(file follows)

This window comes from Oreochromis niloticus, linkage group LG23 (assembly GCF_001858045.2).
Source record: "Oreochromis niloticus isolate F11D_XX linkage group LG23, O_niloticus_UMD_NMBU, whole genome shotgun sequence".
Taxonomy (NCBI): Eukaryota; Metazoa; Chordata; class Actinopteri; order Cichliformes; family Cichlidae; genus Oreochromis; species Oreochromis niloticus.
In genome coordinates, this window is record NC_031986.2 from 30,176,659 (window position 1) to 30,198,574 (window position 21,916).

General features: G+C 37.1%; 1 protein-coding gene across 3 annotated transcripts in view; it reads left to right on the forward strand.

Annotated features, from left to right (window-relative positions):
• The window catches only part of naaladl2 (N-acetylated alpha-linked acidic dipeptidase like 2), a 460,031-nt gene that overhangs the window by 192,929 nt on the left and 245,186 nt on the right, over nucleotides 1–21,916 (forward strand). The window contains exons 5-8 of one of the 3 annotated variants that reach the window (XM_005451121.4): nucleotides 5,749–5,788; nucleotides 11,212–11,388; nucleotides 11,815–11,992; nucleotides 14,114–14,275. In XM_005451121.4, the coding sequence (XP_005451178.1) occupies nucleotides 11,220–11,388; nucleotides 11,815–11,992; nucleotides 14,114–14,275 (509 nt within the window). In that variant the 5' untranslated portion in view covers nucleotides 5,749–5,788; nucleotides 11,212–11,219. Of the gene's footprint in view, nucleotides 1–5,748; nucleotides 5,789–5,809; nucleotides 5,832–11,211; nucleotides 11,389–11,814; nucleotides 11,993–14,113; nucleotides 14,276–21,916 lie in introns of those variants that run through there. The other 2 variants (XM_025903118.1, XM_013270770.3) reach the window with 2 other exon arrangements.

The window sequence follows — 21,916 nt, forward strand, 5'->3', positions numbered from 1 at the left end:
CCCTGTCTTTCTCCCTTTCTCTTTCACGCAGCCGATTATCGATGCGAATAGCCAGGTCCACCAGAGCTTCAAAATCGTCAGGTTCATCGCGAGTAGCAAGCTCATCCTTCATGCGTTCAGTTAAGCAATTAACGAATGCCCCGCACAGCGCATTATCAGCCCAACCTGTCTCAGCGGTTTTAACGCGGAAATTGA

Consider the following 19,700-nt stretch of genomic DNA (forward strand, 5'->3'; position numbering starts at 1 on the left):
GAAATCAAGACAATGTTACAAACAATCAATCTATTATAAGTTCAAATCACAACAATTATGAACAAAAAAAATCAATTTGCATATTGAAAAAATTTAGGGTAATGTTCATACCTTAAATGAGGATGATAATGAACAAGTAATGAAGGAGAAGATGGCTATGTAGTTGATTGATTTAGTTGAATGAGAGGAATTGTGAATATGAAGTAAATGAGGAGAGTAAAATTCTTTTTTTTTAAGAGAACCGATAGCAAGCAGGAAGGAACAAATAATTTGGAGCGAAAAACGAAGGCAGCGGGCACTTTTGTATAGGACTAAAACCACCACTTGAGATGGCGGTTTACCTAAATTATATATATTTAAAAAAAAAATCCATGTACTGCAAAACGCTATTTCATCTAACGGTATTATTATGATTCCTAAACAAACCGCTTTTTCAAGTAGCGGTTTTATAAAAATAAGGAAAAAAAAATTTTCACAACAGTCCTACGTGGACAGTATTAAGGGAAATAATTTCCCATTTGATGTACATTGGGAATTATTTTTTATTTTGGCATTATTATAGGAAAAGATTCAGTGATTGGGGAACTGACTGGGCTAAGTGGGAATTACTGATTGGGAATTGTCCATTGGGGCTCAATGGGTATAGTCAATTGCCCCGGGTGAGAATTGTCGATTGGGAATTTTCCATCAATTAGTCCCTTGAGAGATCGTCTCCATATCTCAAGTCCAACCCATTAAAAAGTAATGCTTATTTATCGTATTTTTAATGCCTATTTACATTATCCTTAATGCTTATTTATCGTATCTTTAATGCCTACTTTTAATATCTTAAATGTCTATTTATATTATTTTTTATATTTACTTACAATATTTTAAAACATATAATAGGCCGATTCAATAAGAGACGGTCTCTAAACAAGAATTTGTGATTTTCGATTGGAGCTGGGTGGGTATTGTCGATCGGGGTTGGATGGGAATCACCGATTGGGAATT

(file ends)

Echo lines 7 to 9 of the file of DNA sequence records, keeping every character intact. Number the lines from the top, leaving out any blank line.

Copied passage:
• The window catches only part of naaladl2 (N-acetylated alpha-linked acidic dipeptidase like 2), a 460,031-nt gene that overhangs the window by 192,929 nt on the left and 245,186 nt on the right, over nucleotides 1–21,916 (forward strand). The window contains exons 5-8 of one of the 3 annotated variants that reach the window (XM_005451121.4): nucleotides 5,749–5,788; nucleotides 11,212–11,388; nucleotides 11,815–11,992; nucleotides 14,114–14,275. In XM_005451121.4, the coding sequence (XP_005451178.1) occupies nucleotides 11,220–11,388; nucleotides 11,815–11,992; nucleotides 14,114–14,275 (509 nt within the window). In that variant the 5' untranslated portion in view covers nucleotides 5,749–5,788; nucleotides 11,212–11,219. Of the gene's footprint in view, nucleotides 1–5,748; nucleotides 5,789–5,809; nucleotides 5,832–11,211; nucleotides 11,389–11,814; nucleotides 11,993–14,113; nucleotides 14,276–21,916 lie in introns of those variants that run through there. The other 2 variants (XM_025903118.1, XM_013270770.3) reach the window with 2 other exon arrangements.

The window sequence follows — 21,916 nt, forward strand, 5'->3', positions numbered from 1 at the left end:
CCCTGTCTTTCTCCCTTTCTCTTTCACGCAGCCGATTATCGATGCGAATAGCCAGGTCCACCAGAGCTTCAAAATCGTCAGGTTCATCGCGAGTAGCAAGCTCATCCTTCATGCGTTCAGTTAAGCAATTAACGAATGCCCCGCACAGCGCATTATCAGCCCAACCTGTCTCAGCGGTTTTAACGCGGAAATTGA